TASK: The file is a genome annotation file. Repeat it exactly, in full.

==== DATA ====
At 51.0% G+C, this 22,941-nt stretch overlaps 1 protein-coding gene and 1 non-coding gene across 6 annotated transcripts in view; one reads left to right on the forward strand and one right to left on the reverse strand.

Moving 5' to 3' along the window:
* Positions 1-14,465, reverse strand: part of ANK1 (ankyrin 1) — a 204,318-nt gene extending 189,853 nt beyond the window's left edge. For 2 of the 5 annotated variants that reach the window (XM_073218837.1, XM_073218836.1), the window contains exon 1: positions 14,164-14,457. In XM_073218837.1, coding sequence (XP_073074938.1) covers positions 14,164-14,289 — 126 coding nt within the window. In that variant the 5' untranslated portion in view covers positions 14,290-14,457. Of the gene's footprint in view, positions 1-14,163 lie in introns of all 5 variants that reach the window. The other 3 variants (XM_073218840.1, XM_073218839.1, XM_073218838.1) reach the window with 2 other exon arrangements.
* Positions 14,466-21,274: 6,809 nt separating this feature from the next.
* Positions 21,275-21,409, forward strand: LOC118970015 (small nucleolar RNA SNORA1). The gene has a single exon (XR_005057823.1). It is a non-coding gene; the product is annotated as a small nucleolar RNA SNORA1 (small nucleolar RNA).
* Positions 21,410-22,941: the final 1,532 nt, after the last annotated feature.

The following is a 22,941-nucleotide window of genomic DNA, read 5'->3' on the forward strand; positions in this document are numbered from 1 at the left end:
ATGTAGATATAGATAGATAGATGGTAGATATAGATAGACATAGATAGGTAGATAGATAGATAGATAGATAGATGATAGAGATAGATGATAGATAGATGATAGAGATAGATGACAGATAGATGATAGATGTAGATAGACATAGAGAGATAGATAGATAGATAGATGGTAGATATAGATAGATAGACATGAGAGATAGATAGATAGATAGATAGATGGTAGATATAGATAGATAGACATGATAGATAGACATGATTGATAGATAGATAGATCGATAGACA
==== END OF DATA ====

At 51.0% G+C, this 22,941-nt stretch overlaps 1 protein-coding gene and 1 non-coding gene across 6 annotated transcripts in view; one reads left to right on the forward strand and one right to left on the reverse strand.

Moving 5' to 3' along the window:
* Positions 1-14,465, reverse strand: part of ANK1 (ankyrin 1) — a 204,318-nt gene extending 189,853 nt beyond the window's left edge. For 2 of the 5 annotated variants that reach the window (XM_073218837.1, XM_073218836.1), the window contains exon 1: positions 14,164-14,457. In XM_073218837.1, coding sequence (XP_073074938.1) covers positions 14,164-14,289 — 126 coding nt within the window. In that variant the 5' untranslated portion in view covers positions 14,290-14,457. Of the gene's footprint in view, positions 1-14,163 lie in introns of all 5 variants that reach the window. The other 3 variants (XM_073218840.1, XM_073218839.1, XM_073218838.1) reach the window with 2 other exon arrangements.
* Positions 14,466-21,274: 6,809 nt separating this feature from the next.
* Positions 21,275-21,409, forward strand: LOC118970015 (small nucleolar RNA SNORA1). The gene has a single exon (XR_005057823.1). It is a non-coding gene; the product is annotated as a small nucleolar RNA SNORA1 (small nucleolar RNA).
* Positions 21,410-22,941: the final 1,532 nt, after the last annotated feature.

The following is a 22,941-nucleotide window of genomic DNA, read 5'->3' on the forward strand; positions in this document are numbered from 1 at the left end:
ATGTAGATATAGATAGATAGATGGTAGATATAGATAGACATAGATAGGTAGATAGATAGATAGATAGATAGATGATAGAGATAGATGATAGATAGATGATAGAGATAGATGACAGATAGATGATAGATGTAGATAGACATAGAGAGATAGATAGATAGATAGATGGTAGATATAGATAGATAGACATGAGAGATAGATAGATAGATAGATAGATGGTAGATATAGATAGATAGACATGATAGATAGACATGATTGATAGATAGATAGATCGATAGACA